Anthony Davis may have taken things a step too far last week when he declared that he’s “the best player in the game,” a statement of confidence that may live a touch outside of reality. It’s premature to give Davis the top spot as long as LeBron James is still dragging mediocre squads to conference championships and Kevin Durant is racking up Finals MVP awards. The King still holds the throne entering 2018–19 and KD (or the Slim Reaper or The Servant or whichever nickname he prefers) sits in the No. 2 spot.
But the 25-year-old Davis isn’t far from assuming the mantle. The Brow is certainly the top center in the league—and yes, Davis qualifies as a center despite his protestations—and outside of possibly Kawhi Leonard, there isn’t a more destructive two-way force in the league. Watching Davis wreck the Blazers to win his first-ever playoff series was a delight last year, his first moment on the national stage without Golden State raining threes all over his parade. It was the highlight of Davis’s career, but unfortunately, it could prove to be the peak of his tenure with the Pelicans.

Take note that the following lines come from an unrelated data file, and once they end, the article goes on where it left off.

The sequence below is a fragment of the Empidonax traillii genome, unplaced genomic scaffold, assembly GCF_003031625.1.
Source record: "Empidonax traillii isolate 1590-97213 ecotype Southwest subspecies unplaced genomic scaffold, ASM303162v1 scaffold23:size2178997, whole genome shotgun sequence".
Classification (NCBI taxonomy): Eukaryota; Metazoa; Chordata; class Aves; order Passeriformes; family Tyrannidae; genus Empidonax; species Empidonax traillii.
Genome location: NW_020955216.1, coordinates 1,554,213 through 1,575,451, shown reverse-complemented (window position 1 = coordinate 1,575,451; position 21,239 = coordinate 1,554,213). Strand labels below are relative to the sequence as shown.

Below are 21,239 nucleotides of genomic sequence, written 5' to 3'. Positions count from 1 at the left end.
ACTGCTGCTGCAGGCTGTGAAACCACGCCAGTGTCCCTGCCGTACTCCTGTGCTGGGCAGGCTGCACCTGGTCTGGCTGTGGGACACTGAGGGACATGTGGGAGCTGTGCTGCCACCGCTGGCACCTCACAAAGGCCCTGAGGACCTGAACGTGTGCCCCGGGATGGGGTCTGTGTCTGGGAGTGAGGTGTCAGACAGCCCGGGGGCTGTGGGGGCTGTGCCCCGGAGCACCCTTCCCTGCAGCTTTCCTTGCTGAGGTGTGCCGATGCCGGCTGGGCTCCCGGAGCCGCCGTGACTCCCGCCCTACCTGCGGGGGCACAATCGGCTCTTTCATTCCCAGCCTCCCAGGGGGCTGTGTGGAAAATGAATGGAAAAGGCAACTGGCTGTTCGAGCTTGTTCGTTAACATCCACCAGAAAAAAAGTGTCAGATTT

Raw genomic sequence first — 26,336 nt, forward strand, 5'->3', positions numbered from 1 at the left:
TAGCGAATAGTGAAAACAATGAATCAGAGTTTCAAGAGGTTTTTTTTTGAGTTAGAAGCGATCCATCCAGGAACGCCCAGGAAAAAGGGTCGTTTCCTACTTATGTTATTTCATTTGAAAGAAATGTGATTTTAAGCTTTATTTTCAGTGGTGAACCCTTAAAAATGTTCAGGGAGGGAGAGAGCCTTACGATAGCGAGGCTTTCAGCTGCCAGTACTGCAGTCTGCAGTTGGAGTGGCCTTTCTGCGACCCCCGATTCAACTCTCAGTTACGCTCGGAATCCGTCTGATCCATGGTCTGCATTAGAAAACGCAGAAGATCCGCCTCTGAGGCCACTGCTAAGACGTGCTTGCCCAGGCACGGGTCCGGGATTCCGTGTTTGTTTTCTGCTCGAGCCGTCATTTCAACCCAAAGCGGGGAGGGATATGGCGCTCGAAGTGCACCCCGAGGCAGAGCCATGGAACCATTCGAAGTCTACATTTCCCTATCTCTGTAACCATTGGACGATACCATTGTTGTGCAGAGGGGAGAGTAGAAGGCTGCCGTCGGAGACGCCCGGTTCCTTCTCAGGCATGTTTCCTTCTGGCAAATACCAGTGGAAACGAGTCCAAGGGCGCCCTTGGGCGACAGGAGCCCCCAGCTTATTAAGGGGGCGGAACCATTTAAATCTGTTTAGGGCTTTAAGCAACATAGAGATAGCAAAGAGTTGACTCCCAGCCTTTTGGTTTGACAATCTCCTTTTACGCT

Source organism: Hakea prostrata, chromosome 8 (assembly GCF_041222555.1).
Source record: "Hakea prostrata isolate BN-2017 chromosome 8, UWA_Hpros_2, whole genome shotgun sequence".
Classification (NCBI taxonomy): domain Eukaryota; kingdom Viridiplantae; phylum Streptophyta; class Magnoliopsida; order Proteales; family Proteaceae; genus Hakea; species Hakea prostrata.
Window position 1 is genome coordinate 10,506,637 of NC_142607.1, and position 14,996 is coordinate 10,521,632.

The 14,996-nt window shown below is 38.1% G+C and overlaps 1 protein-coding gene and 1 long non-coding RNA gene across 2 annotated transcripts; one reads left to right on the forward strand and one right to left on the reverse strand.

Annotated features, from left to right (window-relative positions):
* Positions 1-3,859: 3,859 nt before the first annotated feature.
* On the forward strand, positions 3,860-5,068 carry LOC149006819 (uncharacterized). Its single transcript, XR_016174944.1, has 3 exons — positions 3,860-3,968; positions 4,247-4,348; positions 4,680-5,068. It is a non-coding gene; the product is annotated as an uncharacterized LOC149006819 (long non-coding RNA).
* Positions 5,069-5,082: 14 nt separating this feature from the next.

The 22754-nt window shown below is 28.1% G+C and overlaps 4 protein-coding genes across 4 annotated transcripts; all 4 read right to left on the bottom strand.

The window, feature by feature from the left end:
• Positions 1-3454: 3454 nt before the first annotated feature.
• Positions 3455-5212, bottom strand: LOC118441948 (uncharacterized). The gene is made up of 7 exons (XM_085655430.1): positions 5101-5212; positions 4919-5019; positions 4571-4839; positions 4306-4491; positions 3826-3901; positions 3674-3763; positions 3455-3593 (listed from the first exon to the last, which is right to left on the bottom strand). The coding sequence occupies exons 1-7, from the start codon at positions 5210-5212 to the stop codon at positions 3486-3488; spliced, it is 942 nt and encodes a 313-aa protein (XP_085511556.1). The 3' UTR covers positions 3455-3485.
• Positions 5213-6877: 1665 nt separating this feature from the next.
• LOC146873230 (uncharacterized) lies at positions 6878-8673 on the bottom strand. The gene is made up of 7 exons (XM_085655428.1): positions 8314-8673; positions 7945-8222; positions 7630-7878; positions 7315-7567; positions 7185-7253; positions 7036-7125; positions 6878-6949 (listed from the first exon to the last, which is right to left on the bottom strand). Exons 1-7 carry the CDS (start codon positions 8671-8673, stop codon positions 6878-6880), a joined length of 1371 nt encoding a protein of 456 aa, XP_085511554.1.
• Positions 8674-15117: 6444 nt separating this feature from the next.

The first five seasons of Davis’s time in New Orleans followed a similar pattern. Aside from a brief stint as the No. 8 seed against the Warriors in 2014–15, the Pelicans were a one-man band who spent their summers at home, failing to surround Davis with the requisite talent to reach the West playoffs, let alone compete for a conference crown.